Fermented Milk Made by Lactococcus lactis H61 Improves Skin of Healthy Young Women
Philadelphia, PA, October 14, 2014 /3BL Media/ – There has been much interest in the potential for using probiotic bacteria for treating skin diseases and other disorders. Japanese researchers have now found that milk that has been fermented using a probiotic dairy starter can also benefit the skin of young healthy women, reports the Journal of Dairy Science®.
Probiotics have been defined by the Food and Agriculture Organization-World Health Organization as “live microorganisms which, when administered in adequate amounts, confer a health benefit to the host.”
“Although many reports have addressed the effect of lactic acid bacteria on skin properties in subjects with skin diseases, such as atopic dermatitis, few studies have involved healthy humans,” explains lead investigator Hiromi Kimoto-Nira, PhD, of the National Agriculture and Food Research Organization (NARO) Institute of Livestock and Grassland Science (NILGS), Tsukuba, Japan.
The investigators conducted a randomized double-blind trial to evaluate the effects of fermented milk produced using Lactococcus lactis strain H61 as a starter bacterium (H61-fermented milk) on the general health and various skin properties of young women. Strain H61 has been widely used over the last 50 years in Japan to produce fermented dairy products.
Twenty-three healthy young women 19- 21 years of age received either H61-fermented milk or conventional yogurt for four weeks. Blood samples were taken before and at the end of the four-week period, and skin hydration (inner forearms and cheek) and melanin content, elasticity, and sebum content (cheek only) were measured.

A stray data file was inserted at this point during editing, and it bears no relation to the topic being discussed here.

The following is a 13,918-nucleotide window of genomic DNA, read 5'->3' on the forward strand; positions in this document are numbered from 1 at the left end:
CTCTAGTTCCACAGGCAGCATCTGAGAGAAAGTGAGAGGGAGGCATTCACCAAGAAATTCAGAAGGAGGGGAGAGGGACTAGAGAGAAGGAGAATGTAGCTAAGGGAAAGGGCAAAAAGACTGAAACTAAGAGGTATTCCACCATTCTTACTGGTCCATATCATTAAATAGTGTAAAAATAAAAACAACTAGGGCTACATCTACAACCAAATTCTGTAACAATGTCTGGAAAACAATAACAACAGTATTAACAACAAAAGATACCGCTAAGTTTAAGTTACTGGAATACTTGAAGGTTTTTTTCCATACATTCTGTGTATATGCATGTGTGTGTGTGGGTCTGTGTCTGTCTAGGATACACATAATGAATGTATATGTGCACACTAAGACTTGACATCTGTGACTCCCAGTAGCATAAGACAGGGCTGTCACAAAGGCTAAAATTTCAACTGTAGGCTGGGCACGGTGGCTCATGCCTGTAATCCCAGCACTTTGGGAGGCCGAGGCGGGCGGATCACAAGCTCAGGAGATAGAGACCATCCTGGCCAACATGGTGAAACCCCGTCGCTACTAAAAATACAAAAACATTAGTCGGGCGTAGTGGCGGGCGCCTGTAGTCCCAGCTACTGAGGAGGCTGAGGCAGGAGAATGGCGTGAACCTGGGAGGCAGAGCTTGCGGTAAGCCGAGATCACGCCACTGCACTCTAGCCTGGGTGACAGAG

After four weeks, skin hydration was higher in both groups. Sebum content in the cheek rose significantly in the H61-fermented milk group, but not in the conventional yogurt group. Other skin parameters did not differ in either group, although differences exist for season and skin index.
“Season-associated effects are an important factor in skin condition,” says Kimoto-Nira. “Skin disorders such as psoriasis and senile xerosis tend to exacerbate in winter. Melanin provides varying degrees of brown coloration at the skin surface, and melanin content is affected by internal and external factors, such as age, race, and sunlight exposure.”
Blood count and serum biochemical parameters remained similar and were within normal ranges. The change in oxidative status was the same regardless of yogurt or fermented milk consumption.
“Our study enhances the value of strain H61 as an effective probiotic dairy starter,” concludes Kimoto-Nira.
Notes for editors
"Effects of ingesting milk fermented by Lactococcus lactis H61 on skin health in young women: A randomized double-blind study,” by H. Kimoto-Nira, Y. Nagakura, C. Kodama, T. Shimizu, M. Okuta, K. Sasaki, N. Koikawa, K. Sakuraba, C. Suzuki, and Y. Suzuki. Journal of Dairy Science, Volume 97/Issue 9, http://dx.doi.org/10.3168/jds.2014-7980, published by Elsevier.
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Journal of Dairy Science (JDS), official journal of the American Dairy Science Association, is co-published by Elsevier and the Federation of Animal Science Societies for the American Dairy Science Association. It is the leading general dairy research journal in the world. JDS readers represent education, industry, and government agencies in more than 70 countries with interests in biochemistry, breeding, economics, engineering, environment, food science, genetics, microbiology, nutrition, pathology, physiology, processing, public health, quality assurance, and sanitation. JDS is ranked number 2 in the Agriculture, Dairy and Animal Science category of the 2013 Journal Citation Reports®, published by Thomson Reuters, with a 5-year Impact Factor of 3.080. www.journalofdairyscience.org
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Ken Olson, PhD, PAS
American Dairy Science Association®